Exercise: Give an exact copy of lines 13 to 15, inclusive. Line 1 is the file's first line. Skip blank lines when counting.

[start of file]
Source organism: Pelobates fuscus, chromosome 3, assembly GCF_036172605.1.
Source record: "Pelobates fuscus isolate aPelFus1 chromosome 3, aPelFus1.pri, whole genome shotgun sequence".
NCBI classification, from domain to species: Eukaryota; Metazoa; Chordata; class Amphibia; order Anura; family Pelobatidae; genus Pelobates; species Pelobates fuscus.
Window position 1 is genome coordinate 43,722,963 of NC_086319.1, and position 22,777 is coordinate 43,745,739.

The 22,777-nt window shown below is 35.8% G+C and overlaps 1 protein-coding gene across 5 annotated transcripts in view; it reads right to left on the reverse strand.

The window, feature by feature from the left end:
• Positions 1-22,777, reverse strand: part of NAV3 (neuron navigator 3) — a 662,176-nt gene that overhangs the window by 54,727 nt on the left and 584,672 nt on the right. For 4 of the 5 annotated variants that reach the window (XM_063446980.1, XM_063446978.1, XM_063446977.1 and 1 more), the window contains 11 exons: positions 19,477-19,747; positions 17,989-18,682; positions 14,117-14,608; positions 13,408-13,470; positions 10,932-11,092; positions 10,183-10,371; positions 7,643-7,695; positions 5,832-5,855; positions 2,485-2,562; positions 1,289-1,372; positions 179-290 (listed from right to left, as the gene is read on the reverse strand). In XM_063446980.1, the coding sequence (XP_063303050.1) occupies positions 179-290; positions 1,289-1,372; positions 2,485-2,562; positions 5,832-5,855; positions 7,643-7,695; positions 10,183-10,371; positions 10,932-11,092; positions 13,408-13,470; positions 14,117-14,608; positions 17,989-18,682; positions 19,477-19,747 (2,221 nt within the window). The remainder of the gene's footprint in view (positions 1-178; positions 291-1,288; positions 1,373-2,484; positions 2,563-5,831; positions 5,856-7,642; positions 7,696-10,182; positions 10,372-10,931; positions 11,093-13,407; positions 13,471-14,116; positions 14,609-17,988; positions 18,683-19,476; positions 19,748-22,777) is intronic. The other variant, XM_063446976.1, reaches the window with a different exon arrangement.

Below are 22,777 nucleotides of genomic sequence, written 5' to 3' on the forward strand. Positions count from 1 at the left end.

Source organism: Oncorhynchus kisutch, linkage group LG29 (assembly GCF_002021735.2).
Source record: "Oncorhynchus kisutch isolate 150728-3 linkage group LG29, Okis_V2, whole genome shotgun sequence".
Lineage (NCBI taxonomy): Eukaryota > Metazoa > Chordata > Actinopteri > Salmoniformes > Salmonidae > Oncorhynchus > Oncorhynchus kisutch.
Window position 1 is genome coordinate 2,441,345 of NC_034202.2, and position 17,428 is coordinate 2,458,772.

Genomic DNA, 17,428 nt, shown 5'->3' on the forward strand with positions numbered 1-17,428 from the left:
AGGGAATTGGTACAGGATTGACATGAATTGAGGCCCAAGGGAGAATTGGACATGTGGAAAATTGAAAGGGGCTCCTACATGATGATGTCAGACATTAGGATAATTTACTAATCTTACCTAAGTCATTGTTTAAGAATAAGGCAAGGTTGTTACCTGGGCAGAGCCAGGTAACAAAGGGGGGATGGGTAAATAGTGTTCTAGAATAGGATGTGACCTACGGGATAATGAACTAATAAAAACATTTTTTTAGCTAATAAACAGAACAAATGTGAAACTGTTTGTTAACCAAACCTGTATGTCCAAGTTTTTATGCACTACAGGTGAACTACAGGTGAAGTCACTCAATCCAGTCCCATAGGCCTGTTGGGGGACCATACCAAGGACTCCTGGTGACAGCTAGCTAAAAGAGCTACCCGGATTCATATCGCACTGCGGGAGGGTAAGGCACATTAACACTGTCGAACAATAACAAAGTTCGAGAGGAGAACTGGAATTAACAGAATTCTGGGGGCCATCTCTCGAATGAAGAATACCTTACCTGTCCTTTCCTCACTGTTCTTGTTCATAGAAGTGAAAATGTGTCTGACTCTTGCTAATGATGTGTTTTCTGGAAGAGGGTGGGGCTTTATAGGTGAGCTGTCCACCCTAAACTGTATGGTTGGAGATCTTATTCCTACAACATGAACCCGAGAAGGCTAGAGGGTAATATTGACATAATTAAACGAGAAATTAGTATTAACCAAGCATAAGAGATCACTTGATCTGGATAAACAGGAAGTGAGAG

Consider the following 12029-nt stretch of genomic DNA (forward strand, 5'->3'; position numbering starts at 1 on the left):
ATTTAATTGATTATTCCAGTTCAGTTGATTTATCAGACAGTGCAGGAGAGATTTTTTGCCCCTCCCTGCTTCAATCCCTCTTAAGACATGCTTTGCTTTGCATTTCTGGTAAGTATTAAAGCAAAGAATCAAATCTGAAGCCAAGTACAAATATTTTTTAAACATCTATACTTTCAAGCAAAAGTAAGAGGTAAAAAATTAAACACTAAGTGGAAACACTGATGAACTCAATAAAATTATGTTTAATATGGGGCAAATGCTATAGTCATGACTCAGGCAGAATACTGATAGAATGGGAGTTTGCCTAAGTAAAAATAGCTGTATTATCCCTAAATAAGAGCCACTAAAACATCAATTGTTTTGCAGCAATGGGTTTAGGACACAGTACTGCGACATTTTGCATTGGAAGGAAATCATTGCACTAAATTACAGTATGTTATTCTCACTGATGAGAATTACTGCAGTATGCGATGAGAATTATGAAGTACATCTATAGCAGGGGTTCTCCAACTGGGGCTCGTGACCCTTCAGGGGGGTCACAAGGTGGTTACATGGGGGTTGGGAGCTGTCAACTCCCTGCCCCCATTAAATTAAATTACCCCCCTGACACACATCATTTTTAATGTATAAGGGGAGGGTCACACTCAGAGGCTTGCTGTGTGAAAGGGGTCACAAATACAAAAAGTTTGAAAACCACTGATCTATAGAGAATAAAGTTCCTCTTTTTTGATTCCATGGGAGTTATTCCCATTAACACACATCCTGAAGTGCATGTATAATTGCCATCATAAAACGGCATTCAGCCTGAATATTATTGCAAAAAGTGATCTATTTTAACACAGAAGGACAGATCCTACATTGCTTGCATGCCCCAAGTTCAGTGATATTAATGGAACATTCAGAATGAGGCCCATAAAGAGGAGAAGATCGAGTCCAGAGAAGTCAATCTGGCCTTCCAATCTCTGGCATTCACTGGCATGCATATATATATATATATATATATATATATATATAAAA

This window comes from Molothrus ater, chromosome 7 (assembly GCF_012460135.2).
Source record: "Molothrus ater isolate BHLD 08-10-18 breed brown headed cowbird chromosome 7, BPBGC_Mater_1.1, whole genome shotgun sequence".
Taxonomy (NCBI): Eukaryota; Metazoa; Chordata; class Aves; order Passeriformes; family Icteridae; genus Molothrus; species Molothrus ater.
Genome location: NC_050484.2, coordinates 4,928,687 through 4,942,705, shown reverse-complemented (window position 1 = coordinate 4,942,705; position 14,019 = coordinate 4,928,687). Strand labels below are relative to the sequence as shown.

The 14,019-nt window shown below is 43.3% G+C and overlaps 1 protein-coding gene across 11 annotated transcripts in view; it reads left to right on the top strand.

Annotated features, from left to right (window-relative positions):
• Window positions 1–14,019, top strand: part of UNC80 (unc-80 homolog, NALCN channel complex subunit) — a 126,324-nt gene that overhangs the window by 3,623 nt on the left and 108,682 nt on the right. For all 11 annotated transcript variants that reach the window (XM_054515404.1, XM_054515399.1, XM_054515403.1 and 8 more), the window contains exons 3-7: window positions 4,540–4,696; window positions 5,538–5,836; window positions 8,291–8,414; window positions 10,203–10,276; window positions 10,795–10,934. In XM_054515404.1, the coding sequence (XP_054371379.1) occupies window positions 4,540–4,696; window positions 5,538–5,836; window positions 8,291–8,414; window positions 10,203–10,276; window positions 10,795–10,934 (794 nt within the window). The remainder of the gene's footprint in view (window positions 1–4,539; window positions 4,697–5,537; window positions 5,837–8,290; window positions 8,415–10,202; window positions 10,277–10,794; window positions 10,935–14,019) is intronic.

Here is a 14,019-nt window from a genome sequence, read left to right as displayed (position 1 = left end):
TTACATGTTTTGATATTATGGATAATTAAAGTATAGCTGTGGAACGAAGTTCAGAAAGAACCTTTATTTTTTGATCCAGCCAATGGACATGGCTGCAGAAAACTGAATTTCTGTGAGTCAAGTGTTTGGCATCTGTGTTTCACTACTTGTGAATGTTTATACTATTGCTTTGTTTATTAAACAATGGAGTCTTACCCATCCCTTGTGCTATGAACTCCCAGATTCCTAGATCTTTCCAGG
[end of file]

Genomic DNA, 17,428 nt, shown 5'->3' on the forward strand with positions numbered 1-17,428 from the left:
AGGGAATTGGTACAGGATTGACATGAATTGAGGCCCAAGGGAGAATTGGACATGTGGAAAATTGAAAGGGGCTCCTACATGATGATGTCAGACATTAGGATAATTTACTAATCTTACCTAAGTCATTGTTTAAGAATAAGGCAAGGTTGTTACCTGGGCAGAGCCAGGTAACAAAGGGGGGATGGGTAAATAGTGTTCTAGAATAGGATGTGACCTACGGGATAATGAACTAATAAAAACATTTTTTTAGCTAATAAACAGAACAAATGTGAAACTGTTTGTTAACCAAACCTGTATGTCCAAGTTTTTATGCACTACAGGTGAACTACAGGTGAAGTCACTCAATCCAGTCCCATAGGCCTGTTGGGGGACCATACCAAGGACTCCTGGTGACAGCTAGCTAAAAGAGCTACCCGGATTCATATCGCACTGCGGGAGGGTAAGGCACATTAACACTGTCGAACAATAACAAAGTTCGAGAGGAGAACTGGAATTAACAGAATTCTGGGGGCCATCTCTCGAATGAAGAATACCTTACCTGTCCTTTCCTCACTGTTCTTGTTCATAGAAGTGAAAATGTGTCTGACTCTTGCTAATGATGTGTTTTCTGGAAGAGGGTGGGGCTTTATAGGTGAGCTGTCCACCCTAAACTGTATGGTTGGAGATCTTATTCCTACAACATGAACCCGAGAAGGCTAGAGGGTAATATTGACATAATTAAACGAGAAATTAGTATTAACCAAGCATAAGAGATCACTTGATCTGGATAAACAGGAAGTGAGAG

Consider the following 12029-nt stretch of genomic DNA (forward strand, 5'->3'; position numbering starts at 1 on the left):